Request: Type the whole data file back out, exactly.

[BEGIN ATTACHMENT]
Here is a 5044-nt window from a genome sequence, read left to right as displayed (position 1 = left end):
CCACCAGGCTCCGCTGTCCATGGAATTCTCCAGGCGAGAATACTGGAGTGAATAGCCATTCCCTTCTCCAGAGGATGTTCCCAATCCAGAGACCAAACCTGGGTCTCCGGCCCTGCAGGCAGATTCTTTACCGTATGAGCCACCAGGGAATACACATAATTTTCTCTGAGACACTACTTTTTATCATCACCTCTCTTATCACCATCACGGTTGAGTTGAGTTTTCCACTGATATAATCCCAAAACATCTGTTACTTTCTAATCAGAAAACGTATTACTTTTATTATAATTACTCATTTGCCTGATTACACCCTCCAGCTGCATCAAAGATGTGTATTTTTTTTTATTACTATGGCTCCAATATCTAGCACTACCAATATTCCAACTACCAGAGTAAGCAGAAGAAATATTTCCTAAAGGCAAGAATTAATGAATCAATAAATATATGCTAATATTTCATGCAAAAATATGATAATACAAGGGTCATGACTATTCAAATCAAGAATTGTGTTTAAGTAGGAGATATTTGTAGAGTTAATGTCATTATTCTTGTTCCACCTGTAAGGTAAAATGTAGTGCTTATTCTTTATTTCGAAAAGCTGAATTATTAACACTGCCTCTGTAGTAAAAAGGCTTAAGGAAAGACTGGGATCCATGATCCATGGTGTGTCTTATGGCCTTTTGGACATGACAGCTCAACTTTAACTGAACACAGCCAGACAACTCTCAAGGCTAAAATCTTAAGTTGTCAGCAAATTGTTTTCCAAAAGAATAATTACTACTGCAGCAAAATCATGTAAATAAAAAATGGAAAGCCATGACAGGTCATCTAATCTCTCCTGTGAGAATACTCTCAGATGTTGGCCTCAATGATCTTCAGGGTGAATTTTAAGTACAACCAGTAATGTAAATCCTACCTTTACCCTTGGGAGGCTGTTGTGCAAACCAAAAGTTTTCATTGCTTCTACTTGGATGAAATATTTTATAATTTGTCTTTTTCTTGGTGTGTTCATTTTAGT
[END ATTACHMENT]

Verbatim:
Here is a 5044-nt window from a genome sequence, read left to right as displayed (position 1 = left end):
CCACCAGGCTCCGCTGTCCATGGAATTCTCCAGGCGAGAATACTGGAGTGAATAGCCATTCCCTTCTCCAGAGGATGTTCCCAATCCAGAGACCAAACCTGGGTCTCCGGCCCTGCAGGCAGATTCTTTACCGTATGAGCCACCAGGGAATACACATAATTTTCTCTGAGACACTACTTTTTATCATCACCTCTCTTATCACCATCACGGTTGAGTTGAGTTTTCCACTGATATAATCCCAAAACATCTGTTACTTTCTAATCAGAAAACGTATTACTTTTATTATAATTACTCATTTGCCTGATTACACCCTCCAGCTGCATCAAAGATGTGTATTTTTTTTTATTACTATGGCTCCAATATCTAGCACTACCAATATTCCAACTACCAGAGTAAGCAGAAGAAATATTTCCTAAAGGCAAGAATTAATGAATCAATAAATATATGCTAATATTTCATGCAAAAATATGATAATACAAGGGTCATGACTATTCAAATCAAGAATTGTGTTTAAGTAGGAGATATTTGTAGAGTTAATGTCATTATTCTTGTTCCACCTGTAAGGTAAAATGTAGTGCTTATTCTTTATTTCGAAAAGCTGAATTATTAACACTGCCTCTGTAGTAAAAAGGCTTAAGGAAAGACTGGGATCCATGATCCATGGTGTGTCTTATGGCCTTTTGGACATGACAGCTCAACTTTAACTGAACACAGCCAGACAACTCTCAAGGCTAAAATCTTAAGTTGTCAGCAAATTGTTTTCCAAAAGAATAATTACTACTGCAGCAAAATCATGTAAATAAAAAATGGAAAGCCATGACAGGTCATCTAATCTCTCCTGTGAGAATACTCTCAGATGTTGGCCTCAATGATCTTCAGGGTGAATTTTAAGTACAACCAGTAATGTAAATCCTACCTTTACCCTTGGGAGGCTGTTGTGCAAACCAAAAGTTTTCATTGCTTCTACTTGGATGAAATATTTTATAATTTGTCTTTTTCTTGGTGTGTTCATTTTAGT